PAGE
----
Transition. The mysterious space where past and future blur into an amber mist. Sam finds himself in between two worlds permeated with Saturday detentions and diverse interests. The elements within the unknown lazily crystalize to turn him into a new person. Yet, nothing is more important than the current moment - teenage years when "you have to devote yourself as much as possible". The stage of fascinating awkwardness, where change is at the heart of everything. In the repetitious process of getting lost and found, in the transcendent place of limitless possibilities veiled in warm shades. He has the freedom to become anything and everything, emitting confusion as well as power.
Within Sam at Supa Model Management, poetry meets boldness and inexperience meets thoughtfulness. At 17, when altering your school uniform is this generation's youthful bravery, the shy rebel philosophizes about the world, while a creative force burns within him - enjoying being in front of the camera and hoping to be the one behind it someday. In an intimate story by London-based photographer Natalie Eloise, there is an atmosphere difficult to grasp, a rawness woven into the innocence of adolescence. The need to rush into the new, yet not feeling quite prepared for what there is to come. Breathing as an exposed actor on stage of a one-man act, who hasn't rehearsed his lines - yet with a head beaming with intriguing thoughts.
Melancholy and nostalgia inscribed into his skin, hidden under a cheeky curtain. A time of being intrepid yet defenseless, where vulnerability is tucked into fearlessness and the thirst for adventures keeping you awake at night. The boy in the striped suit admits; 'I'm not great at thinking about the future', but yearns for the unknown. Ready to spread his wings for the first time, and set off for a long journey into unexplored territory. That indispensable thrill that scares us a little bit. Feeling homesick for places we've never been.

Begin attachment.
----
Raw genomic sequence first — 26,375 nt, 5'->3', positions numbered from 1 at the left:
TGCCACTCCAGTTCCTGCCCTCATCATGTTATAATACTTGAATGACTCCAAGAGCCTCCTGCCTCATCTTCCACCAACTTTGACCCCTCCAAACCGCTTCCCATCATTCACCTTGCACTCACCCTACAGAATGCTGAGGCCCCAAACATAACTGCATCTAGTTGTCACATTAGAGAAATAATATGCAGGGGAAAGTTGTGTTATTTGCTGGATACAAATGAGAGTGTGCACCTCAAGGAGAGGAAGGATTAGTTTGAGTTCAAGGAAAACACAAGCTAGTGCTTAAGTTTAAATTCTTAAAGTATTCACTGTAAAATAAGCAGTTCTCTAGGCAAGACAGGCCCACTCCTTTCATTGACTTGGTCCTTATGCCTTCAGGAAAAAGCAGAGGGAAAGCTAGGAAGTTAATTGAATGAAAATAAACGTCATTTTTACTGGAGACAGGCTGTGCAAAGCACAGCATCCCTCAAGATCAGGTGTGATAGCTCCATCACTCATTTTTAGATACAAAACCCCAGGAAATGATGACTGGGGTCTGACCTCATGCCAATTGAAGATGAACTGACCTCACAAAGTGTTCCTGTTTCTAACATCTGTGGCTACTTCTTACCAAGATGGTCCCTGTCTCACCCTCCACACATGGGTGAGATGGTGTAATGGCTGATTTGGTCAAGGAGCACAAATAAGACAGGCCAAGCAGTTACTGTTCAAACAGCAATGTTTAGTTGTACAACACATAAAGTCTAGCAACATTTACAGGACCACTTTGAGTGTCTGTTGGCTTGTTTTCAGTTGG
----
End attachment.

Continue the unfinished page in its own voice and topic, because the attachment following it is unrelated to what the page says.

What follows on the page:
Who’s Mr. Six?
Yeah, that’s my cats name. There's this this little kiddies book about a cat who has six different owners and none of them know, and the only time they find out is when he gets sick and they take him to the vet and everyone turns up. It's my little brother's favorite book, so I have a cat called Mr. Six now. It's a bit embarrassing to tell everyone, but yeah.
It's a good start to this interview. Let’s start by introducing yourself into my phone.
I'm Sam, I'm from Supa Model Management and I'm 17. I live in Kent, near Bromley and I'm still at school. I'm at Sixth form. I'm doing art, philosophy and English, and I have no idea what am I gonna do next year. I might take a year out and see what happens.
Maybe you can philosophise about it?
Yeah, exactly! All my friends are going straight to uni, and I don't wanna do any more formal education for a little bit. I obviously love the fashion world in general and I've got three of my parents in fashion. My mum is a stylist, my dad is a photographer and my step-mum is also stylist, so I wanna help them on shoots and assist them. That's actually how I first got into modelling. One of the photographers said; 'can we do something, are you a model?'. I said no, and he said; 'can I use you for a personal thing anyway?' and I said 'yeah, sure.' Then at the end they were referring to me to SUPA.